Speaker, Clinician, Researcher, Author, Advocate,
On Board of Directors of IACFS
Elected IACFS/ME President March 2009
Fred Friedberg, PhD
Private Practice (516) 702-4213 in NY,
or in Connecticut, (860) 619-8069..
and in-person (Warren,
counseling sessions for people with fibromyalgia, chronic fatigue
syndrome, multiple chemical sensitivities, and related illnesses.
or in-person consultations.
Each are the same fee of $100 for a 45 minute session.
Clinician at Stony Brook University (631) 632-8252
Professor of Psychiatry
Stony Brook, NY
Stony Brook, NY.
Treatment interests: Chronic fatigue
syndrome, Fibromyalgia, EMDR.
- is an assistant professor
School of Medicine at SUNY, Stony Brook, on Long Island, NY.
- is principal investigator
of a 5-year behavioral
study of CFS funded by the National Institutes of Health (NIH).
published scientific articles in
Psychologist, Journal of Clinical Psychology,
Research and Practice, Clinical Infectious Diseases,
Neuropsychiatry, Archives of Neurology, Journal of Psychosomatic
Cognitive and Behavioral Practice, Journal of Behavior
Therapy and Experimental Psychiatry,
and The Journal of Chronic Fatigue
- has conducted professional workshops for the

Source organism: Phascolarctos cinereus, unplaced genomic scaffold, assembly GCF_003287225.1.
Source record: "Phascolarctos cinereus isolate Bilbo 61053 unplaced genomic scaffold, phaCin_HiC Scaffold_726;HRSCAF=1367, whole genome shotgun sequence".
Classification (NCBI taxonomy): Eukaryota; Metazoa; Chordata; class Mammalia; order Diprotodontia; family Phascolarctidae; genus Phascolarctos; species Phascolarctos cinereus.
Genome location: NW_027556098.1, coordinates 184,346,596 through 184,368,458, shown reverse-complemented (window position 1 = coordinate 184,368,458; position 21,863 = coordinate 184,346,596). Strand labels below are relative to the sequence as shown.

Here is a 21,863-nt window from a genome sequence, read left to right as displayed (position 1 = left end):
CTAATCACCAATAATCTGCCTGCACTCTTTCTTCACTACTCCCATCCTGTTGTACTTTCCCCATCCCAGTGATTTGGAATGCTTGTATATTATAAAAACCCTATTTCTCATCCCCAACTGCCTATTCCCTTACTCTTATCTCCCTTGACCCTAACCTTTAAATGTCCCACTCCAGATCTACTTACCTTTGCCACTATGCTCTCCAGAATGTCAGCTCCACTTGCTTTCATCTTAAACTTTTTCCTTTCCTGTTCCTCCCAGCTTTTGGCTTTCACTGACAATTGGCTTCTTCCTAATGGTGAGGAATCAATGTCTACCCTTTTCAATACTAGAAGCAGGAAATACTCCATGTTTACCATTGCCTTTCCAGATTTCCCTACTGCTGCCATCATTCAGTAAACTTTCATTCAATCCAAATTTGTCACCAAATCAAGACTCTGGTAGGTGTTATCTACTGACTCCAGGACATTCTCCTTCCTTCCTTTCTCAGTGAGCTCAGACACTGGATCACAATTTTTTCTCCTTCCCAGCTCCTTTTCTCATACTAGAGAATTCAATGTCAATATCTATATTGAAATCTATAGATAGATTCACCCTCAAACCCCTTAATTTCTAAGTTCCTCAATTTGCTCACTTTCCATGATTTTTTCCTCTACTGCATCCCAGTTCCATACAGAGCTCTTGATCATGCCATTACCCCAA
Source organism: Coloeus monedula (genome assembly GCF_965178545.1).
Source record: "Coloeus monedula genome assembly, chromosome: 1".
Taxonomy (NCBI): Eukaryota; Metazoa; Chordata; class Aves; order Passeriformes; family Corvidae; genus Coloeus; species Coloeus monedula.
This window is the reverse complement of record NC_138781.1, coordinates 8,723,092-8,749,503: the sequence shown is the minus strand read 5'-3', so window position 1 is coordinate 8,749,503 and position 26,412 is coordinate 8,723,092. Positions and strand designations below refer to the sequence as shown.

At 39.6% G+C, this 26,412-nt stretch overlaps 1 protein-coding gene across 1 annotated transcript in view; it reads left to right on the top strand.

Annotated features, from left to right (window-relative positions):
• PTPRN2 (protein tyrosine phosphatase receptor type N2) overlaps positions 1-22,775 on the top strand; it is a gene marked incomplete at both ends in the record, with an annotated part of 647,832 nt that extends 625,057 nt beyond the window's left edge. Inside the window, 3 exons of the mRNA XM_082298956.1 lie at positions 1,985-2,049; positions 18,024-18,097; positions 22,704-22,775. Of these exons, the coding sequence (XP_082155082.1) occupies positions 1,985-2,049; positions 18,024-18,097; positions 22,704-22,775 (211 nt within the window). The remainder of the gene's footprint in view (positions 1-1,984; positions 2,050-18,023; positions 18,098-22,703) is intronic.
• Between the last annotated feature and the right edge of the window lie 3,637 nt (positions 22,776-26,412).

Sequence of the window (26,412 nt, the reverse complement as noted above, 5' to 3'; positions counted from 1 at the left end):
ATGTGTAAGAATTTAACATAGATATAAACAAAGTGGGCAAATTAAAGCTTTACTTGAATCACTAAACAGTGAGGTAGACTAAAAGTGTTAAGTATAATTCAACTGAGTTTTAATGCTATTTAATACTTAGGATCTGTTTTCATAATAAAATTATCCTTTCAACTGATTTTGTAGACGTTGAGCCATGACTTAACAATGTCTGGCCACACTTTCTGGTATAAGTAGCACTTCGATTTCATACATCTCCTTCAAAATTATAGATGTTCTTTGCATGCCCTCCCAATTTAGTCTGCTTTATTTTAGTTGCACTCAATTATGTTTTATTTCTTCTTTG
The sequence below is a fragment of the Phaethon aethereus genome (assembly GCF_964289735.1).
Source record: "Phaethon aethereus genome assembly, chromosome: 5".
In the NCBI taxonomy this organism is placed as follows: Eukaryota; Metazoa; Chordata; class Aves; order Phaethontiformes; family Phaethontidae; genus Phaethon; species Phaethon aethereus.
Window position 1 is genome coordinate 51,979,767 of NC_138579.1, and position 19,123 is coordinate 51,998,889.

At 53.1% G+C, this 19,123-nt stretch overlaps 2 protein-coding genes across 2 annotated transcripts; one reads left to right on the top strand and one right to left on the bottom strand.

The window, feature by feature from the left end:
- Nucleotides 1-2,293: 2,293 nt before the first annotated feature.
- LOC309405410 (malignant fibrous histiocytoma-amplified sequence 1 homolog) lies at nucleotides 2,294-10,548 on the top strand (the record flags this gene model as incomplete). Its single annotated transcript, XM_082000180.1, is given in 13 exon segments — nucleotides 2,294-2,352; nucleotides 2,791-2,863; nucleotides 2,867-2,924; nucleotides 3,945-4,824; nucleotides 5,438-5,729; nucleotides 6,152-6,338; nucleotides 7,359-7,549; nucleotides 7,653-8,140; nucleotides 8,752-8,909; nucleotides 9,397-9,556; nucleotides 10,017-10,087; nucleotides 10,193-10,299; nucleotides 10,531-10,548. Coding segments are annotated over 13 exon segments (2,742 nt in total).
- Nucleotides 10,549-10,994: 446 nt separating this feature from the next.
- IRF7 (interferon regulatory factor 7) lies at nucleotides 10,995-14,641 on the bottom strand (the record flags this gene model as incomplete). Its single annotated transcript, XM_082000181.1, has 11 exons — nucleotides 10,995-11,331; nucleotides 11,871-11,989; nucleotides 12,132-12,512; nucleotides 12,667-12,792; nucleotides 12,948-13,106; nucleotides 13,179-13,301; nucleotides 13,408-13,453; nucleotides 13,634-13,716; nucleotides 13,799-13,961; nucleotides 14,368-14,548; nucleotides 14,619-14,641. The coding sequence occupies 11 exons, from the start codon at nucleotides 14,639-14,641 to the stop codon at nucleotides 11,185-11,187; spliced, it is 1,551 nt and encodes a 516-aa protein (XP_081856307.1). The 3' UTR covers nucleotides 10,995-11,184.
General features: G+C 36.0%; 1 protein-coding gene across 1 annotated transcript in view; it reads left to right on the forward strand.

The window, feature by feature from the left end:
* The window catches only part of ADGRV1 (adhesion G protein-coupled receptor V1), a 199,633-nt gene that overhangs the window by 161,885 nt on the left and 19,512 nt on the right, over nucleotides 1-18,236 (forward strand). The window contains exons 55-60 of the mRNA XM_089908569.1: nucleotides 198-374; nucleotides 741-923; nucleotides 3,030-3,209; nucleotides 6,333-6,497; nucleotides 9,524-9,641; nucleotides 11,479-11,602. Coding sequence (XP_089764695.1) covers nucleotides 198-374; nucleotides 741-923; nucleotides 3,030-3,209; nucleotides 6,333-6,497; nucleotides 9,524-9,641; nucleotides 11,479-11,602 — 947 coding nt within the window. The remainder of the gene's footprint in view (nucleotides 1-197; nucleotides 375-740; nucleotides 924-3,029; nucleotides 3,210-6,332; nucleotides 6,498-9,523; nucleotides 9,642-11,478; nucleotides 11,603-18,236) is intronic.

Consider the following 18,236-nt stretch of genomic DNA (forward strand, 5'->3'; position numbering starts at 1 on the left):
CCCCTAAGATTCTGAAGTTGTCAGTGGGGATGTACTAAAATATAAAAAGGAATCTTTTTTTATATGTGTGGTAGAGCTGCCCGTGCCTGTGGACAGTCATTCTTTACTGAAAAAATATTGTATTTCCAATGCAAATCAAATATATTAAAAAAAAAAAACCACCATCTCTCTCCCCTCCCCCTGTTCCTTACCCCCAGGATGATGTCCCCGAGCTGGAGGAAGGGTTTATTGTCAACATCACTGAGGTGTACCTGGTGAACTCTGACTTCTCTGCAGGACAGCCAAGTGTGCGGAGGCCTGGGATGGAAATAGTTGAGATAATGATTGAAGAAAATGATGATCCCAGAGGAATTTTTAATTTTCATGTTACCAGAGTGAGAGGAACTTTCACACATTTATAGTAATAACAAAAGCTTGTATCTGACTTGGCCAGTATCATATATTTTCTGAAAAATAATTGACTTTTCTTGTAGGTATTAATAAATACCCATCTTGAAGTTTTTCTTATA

American Psychological Association,
the Association for the Advancement
of Behavior Therapy, and the Society of Behavioral Medicine.
Books: see web links section
Fibromyalgia & Chronic
7 Proven Steps for Less Pain & More Energy
The Last Page
[skip ahead if you don't want to know how it ends]
In the process of healing, you develop and value yourself, not only as
an engine of work and sacrifice, but also as a human being with
important personal needs. Curing symptoms without healing means that
you are much more vulnerable to relapses. A cure without healing will
probably be short-lived; your desperation to recapture your pre-illness
lifestyle will just deplete your precious energies all over again.
Healing begins when you listen to your body and respect the signals
that come from it. For too long your history has been to ignore your
body's signals and push onward regardless of the consequences.
Respecting signals of exhaustion, pain, and stress allows you to
recognize your responsibility to yourself to preserve your health.
Healing means that you permit yourself time to preserve your
heath––and recover as much as possible. You cannot directly
control the process of recovery, but you can guide yourself through a
healing process that ultimately leads to improvement and perhaps
near-recovery. There's a bridge between illness and recovery; its
called "healing."Chapter 3: Why Mind-Body Dualism Doesn't Help.
Page 17: The Downside of "Biology is Everything"
If you view treatment of these illnesses as a search for purely
biological causes, then you're ignoring what may be most helpful to
your right now: the control you can exert over your own beliefs,
personal stress levels, and activities.
When I was in that biology-is-everything camp, I sustained myself with
the belief that I would find a practitioner who could cure
me––but after 18 years of slavish adherence to the
biological model, I had little to show for it other than a depleted
bank account. ...
Why I left the Mind-Body